Some do, but most don’t. For example, Pine-Sol contains pine oil, which is used as an disinfectant.
I’m guessing she specifically meant “petroleum” not plant or essential oils ;o)
There are many petroleum-based chemicals in cleaning products. Many of the products do not include all of the petrochemicals on their labels however. There are non-toxic, or less toxic, alternatives for cleaning products available, mostly household products such as: baking soda, lemon, salt, vinegar…
How can companies get away with including petrochemicals in their products but not including them on the labels? Isn’t that what labeling is all about? Is this is legal loophole or something?
Hey, thanks for your inquiry and interest. I know it is ridiculous and nearly unbelievable, but I found this quote on http://www.naturalpureorganics.com/petrochemicals.htm , “There is no government law that requires manufacturers of cleaning products to list ingredients on their labels, or to test their products for safety. ”
Here is another site that attests to this claim, http://greenliving.suite101.com/article.cfm/chemical_ingredients_to_be_revealed_in_2010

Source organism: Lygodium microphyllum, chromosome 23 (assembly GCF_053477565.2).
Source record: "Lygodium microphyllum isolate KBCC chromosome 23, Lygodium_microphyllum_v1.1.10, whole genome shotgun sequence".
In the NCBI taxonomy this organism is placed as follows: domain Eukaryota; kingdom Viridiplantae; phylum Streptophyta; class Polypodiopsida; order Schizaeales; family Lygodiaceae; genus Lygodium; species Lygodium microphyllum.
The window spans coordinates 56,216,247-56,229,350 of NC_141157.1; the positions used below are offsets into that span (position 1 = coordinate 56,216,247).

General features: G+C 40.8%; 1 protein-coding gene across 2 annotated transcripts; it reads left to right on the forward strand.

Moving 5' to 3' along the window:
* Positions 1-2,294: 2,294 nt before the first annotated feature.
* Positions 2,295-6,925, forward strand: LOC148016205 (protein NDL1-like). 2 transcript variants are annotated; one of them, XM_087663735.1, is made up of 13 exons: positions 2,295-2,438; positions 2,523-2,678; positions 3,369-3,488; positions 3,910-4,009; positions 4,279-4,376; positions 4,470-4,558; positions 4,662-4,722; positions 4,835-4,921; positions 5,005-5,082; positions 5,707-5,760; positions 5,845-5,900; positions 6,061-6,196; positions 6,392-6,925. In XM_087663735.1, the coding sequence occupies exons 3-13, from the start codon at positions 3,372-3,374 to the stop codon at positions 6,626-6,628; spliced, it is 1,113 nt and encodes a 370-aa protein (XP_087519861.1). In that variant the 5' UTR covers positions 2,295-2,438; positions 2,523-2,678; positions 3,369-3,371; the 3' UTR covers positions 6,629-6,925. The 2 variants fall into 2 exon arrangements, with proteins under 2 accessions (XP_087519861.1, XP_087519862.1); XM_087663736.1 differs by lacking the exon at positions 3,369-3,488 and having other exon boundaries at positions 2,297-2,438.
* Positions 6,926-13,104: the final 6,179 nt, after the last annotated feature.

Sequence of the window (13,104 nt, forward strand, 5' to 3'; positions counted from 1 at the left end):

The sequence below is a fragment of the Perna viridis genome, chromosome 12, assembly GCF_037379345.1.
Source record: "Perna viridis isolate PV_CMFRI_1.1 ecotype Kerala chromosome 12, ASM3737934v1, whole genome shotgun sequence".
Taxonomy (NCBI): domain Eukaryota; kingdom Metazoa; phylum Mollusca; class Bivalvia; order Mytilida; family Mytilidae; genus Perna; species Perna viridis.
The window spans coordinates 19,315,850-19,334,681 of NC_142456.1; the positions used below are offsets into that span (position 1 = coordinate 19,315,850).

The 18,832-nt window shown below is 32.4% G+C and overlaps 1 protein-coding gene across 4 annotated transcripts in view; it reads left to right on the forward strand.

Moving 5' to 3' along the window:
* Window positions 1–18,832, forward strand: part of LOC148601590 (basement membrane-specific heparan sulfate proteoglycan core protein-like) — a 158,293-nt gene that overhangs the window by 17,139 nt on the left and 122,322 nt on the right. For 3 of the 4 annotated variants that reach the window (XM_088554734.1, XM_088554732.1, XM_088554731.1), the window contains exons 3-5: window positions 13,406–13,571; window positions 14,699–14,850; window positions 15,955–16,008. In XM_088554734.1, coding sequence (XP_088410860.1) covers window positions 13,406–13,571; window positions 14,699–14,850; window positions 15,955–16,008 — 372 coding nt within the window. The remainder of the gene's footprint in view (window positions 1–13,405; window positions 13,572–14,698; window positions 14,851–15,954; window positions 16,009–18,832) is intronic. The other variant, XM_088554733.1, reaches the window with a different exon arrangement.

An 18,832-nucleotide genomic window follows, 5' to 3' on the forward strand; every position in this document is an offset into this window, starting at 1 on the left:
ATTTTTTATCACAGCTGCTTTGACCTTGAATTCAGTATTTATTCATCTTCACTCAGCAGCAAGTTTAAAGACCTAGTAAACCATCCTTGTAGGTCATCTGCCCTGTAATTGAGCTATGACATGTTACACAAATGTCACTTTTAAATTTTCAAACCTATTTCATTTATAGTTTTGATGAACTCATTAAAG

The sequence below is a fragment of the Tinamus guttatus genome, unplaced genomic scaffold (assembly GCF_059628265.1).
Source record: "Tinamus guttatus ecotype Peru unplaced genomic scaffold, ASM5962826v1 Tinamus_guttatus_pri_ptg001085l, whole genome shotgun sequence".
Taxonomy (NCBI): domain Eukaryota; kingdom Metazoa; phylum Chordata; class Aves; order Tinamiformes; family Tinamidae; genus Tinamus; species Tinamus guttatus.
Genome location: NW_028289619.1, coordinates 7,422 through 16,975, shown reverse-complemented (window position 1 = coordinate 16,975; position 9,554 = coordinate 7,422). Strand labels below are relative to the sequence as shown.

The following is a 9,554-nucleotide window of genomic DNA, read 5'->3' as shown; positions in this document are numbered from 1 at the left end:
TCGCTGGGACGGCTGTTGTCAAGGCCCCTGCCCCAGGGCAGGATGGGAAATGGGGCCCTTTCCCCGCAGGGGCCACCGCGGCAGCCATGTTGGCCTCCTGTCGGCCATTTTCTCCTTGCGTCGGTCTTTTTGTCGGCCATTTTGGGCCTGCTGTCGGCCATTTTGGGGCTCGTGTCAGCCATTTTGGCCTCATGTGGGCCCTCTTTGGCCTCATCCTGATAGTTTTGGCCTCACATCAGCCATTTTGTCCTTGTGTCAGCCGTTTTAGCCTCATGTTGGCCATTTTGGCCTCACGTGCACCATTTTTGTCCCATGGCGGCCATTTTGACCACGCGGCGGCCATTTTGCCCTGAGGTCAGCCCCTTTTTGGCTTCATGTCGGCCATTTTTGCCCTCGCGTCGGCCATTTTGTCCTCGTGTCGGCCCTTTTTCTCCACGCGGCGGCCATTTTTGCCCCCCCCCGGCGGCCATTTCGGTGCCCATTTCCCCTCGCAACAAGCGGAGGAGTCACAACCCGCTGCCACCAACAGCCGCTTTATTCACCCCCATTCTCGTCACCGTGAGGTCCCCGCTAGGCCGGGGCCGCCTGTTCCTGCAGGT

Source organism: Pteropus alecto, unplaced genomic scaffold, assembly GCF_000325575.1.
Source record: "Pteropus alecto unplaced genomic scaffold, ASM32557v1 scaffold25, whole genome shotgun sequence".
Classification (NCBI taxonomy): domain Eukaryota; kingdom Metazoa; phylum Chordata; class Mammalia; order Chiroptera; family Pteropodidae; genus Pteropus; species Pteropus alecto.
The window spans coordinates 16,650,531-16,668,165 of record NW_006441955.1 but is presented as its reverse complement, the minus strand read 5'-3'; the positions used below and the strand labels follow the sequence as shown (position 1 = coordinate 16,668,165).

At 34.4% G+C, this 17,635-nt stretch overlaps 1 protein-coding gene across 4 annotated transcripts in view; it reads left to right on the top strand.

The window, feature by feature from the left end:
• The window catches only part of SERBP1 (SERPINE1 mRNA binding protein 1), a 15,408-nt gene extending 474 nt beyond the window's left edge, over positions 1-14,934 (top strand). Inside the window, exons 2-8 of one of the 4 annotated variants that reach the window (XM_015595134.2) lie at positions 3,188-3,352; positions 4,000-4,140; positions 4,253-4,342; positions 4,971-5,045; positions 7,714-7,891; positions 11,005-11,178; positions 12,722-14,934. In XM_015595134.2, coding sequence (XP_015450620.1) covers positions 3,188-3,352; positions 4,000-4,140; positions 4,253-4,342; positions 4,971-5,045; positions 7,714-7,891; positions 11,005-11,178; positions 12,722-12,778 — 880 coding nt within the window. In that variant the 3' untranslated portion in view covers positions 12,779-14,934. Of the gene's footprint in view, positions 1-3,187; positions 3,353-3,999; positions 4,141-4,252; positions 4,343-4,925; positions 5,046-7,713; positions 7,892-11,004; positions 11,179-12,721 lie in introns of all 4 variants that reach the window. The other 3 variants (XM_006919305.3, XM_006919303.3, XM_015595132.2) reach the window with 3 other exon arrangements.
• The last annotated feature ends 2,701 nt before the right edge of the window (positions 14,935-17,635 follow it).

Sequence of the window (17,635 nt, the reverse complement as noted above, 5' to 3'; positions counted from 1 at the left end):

Pretty scary stuff. This is why we need to breed conscious consumers and educate our youth to ask questions, to understand the value of knowledge and alternative ideas to the given norms.
I’m going to second freedomtoasts answer and add that many of the plastic bottles (PET, PVC, ABS, PE…) that the cleaning products come in are made with petroleum as well.
wow, I hadn’t really thought about that. I usually try to buy 7th Generation but I hadn’t thought about petroleum in the packaging. I wonder if they use different/better packaging than the non-green companies, or if it is all the same?
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